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Is possible rebuild a cut floppy disk & retrieve data?

Computer forensics discussion. Please ensure that your post is not better suited to one of the forums below (if it is, please post it there instead!)
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Is possible rebuild a cut floppy disk & retrieve data?

Post Posted: Wed Jan 16, 2013 7:23 am

Hello

Is currently possible in practice to rebuild a cut in many -more or less symmetrical- pieces a an old floppy disk and retrieve information?  

williamsonn
Senior Member
 
 
  

Re: Is possible rebuild a cut floppy disk & retrieve data?

Post Posted: Wed Jan 16, 2013 7:36 am

It's been possible since the '90s:
www.csoonline.com/arti...f-evidence  

keydet89
Senior Member
 
 
  

Re: Is possible rebuild a cut floppy disk & retrieve data?

Post Posted: Wed Jan 16, 2013 8:08 am

Very interesting article!! Thanks Wink  

williamsonn
Senior Member
 
 
  

Re: Is possible rebuild a cut floppy disk & retrieve data?

Post Posted: Wed Jan 16, 2013 8:16 am

With a floppy, each sector is self contained, and disk drives are 'dumb'. A standard disk drive will therefore work (see note below on CDs)

There may be issues with the data going out of sync (clock and data bits) about the join but as disks store so little data, manual reconstruction is not impossible. Text should be easy to recover - a Zipped file rather harder as there will be errors.

You may need hardware to do a raw track read


With a CD/DVD the reading drive is normally too intelligent and so often stops you processing a partial/badly damaged CD with a 'standard' drive.
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Michael Cotgrove
www.cnwrecovery.com
cnwrecovery.blogspot.com/ 

mscotgrove
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Re: Is possible rebuild a cut floppy disk & retrieve data?

Post Posted: Wed Jan 16, 2013 8:17 am

After reading the article, I am thinking now about other, more particular and perhaps more difficult question: If instead the entire cut floppy disk (all cut fragments were there) the researcher has only 3-4 remnant cut pieces from a floppy disk(or a few of them) around 1cm x 0,5cm each: Can be read something from these? Rolling Eyes Question  

williamsonn
Senior Member
 
 
  

Re: Is possible rebuild a cut floppy disk & retrieve data?

Post Posted: Wed Jan 16, 2013 11:24 am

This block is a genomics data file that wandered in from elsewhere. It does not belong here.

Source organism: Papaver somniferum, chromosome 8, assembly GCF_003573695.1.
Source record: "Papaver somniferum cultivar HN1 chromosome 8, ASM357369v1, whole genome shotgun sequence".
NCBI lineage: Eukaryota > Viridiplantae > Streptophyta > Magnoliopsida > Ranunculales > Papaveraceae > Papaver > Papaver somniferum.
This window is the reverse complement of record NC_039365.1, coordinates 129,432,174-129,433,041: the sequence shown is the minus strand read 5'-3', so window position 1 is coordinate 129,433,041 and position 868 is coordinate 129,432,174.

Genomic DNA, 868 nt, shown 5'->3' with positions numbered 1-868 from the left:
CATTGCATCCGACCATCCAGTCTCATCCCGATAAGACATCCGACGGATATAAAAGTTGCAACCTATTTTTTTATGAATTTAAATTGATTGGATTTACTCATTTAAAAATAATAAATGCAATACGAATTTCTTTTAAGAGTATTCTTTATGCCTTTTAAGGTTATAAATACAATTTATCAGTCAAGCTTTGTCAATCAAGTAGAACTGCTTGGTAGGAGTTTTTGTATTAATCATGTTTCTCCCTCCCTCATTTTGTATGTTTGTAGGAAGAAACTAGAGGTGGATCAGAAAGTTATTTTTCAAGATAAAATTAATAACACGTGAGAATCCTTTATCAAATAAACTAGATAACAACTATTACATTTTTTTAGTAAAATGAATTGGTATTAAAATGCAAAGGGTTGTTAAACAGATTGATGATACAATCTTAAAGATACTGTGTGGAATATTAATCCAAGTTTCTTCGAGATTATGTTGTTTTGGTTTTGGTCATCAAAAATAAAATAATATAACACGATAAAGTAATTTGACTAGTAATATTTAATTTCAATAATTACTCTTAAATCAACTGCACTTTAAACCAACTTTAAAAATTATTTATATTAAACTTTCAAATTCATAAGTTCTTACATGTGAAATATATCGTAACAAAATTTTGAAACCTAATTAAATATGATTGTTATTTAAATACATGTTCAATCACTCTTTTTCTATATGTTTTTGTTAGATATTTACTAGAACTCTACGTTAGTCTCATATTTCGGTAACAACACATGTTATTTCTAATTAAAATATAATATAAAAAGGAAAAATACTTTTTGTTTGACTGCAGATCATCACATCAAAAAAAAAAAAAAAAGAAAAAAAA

- williamsonn
After reading the article, I am thinking now about other, more particular and perhaps more difficult question: If instead the entire cut floppy disk (all cut fragments were there) the researcher has only 3-4 remnant cut pieces from a floppy disk(or a few of them) around 1cm x 0,5cm each: Can be read something from these? Rolling Eyes Question


Realistically this is not readable.

To read a track it is easiest to spin the media at the correct speed in a drive. For that ideally you require a fragment that references to either the edge or centre of the disk. That way you stand a chance of reading the data with a standard disk drive.

To read your fragments would require some kind of microscrope to pick each data transistion.

A 1 cm length is also very short. For a 3.5" disk, the outside track is approx 22cm long, and this contains 18 sectors. The chance of a full sector (with address) is low in a 1cm length. Don't forget a floppy records transistions and not absolute 0s and 1s. It is a series of clock and data bits, on double density disks, there is not always a clock bit.
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Michael Cotgrove
www.cnwrecovery.com
cnwrecovery.blogspot.com/ 

mscotgrove
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Re: Is possible rebuild a cut floppy disk & retrieve data?

Post Posted: Wed Jan 16, 2013 11:57 am

- mscotgrove
on double density disks, there is not always a clock bit.


You sure about this? Single or double density the encoding is still MFM (assumimg a PC and not GCR on a Mac) and MFM calls for clock bits always. It's been a long time since I read a floppy at the raw level but I dont recall any difference in the way I read and pieced together double/single density disks.
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Paul Sanderson
Forensic Toolkit for SQLite
sandersonforensics.com...ic-Toolkit
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PaulSanderson
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